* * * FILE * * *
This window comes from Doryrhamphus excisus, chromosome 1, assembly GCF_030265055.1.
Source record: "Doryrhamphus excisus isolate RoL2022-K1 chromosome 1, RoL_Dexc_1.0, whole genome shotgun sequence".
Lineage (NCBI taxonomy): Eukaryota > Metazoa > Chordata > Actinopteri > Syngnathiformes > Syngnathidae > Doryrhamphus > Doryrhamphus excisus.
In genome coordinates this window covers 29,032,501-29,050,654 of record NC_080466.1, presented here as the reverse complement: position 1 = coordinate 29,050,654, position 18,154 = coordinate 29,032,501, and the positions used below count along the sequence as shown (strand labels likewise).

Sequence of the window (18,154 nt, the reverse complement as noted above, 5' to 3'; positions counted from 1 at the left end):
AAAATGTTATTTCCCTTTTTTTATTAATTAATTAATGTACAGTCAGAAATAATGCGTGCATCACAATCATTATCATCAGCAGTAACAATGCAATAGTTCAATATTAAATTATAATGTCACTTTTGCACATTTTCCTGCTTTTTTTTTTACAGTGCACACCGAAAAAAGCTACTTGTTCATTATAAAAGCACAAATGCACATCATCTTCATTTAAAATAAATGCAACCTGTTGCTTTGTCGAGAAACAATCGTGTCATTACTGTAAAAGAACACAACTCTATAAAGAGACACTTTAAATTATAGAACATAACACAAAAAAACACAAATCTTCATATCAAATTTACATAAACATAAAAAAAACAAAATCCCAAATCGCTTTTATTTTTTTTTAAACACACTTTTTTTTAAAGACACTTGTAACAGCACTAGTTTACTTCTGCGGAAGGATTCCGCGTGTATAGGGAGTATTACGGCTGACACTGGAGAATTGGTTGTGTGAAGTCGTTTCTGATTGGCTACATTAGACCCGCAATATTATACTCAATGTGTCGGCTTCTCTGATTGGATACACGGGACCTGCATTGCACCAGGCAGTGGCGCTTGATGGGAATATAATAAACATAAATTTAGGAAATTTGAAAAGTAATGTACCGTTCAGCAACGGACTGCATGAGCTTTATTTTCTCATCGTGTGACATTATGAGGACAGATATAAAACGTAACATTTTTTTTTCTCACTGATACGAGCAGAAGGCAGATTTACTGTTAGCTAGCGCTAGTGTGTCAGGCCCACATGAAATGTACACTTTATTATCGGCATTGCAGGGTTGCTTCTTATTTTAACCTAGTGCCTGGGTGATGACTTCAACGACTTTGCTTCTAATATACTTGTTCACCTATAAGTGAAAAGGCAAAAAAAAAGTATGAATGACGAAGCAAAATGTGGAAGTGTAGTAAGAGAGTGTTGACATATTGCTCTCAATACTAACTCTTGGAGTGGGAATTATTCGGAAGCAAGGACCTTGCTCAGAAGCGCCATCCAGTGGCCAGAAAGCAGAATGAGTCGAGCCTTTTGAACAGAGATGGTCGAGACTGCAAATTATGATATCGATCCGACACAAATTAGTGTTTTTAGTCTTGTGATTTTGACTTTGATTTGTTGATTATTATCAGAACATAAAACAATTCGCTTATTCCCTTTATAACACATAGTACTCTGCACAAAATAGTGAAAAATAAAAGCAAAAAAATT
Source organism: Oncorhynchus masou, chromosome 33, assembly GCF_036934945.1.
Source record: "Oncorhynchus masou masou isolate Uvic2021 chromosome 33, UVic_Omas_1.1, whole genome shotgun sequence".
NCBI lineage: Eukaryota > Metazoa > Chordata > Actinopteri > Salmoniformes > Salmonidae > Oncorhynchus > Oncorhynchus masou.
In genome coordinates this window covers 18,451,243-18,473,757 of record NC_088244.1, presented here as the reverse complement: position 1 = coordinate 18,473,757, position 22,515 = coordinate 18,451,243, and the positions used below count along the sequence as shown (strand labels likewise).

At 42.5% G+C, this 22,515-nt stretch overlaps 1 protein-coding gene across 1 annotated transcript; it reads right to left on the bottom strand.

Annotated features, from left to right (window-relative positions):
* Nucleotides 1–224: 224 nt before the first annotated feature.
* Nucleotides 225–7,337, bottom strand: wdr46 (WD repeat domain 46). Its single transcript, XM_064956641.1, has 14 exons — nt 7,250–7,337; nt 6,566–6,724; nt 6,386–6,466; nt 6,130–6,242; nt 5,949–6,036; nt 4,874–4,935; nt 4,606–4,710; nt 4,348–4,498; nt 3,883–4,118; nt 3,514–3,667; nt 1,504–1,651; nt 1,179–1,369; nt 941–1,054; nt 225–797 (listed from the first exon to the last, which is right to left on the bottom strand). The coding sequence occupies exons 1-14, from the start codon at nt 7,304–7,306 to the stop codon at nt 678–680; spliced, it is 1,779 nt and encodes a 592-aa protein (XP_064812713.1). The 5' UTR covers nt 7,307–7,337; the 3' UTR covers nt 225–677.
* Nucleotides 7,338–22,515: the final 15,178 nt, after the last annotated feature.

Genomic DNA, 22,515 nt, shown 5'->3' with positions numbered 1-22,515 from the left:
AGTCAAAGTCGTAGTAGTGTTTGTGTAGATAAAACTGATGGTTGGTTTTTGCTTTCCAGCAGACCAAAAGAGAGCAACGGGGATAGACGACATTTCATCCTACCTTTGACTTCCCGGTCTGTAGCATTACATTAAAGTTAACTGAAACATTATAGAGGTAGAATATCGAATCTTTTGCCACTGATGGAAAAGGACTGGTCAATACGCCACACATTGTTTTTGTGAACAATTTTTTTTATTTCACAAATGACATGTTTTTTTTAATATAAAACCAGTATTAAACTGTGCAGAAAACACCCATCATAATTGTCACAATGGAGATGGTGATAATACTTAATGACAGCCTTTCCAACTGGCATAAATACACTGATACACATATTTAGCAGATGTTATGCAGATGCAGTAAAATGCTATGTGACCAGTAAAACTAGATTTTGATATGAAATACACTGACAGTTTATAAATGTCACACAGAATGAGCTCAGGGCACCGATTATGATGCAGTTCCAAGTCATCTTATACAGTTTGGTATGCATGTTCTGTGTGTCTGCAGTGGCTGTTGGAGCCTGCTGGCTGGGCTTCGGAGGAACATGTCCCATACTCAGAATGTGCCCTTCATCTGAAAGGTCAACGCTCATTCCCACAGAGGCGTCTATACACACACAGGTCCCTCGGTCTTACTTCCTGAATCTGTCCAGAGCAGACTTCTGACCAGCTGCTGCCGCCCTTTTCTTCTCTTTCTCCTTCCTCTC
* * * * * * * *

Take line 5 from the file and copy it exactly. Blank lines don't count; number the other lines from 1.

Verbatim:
Sequence of the window (18,154 nt, the reverse complement as noted above, 5' to 3'; positions counted from 1 at the left end):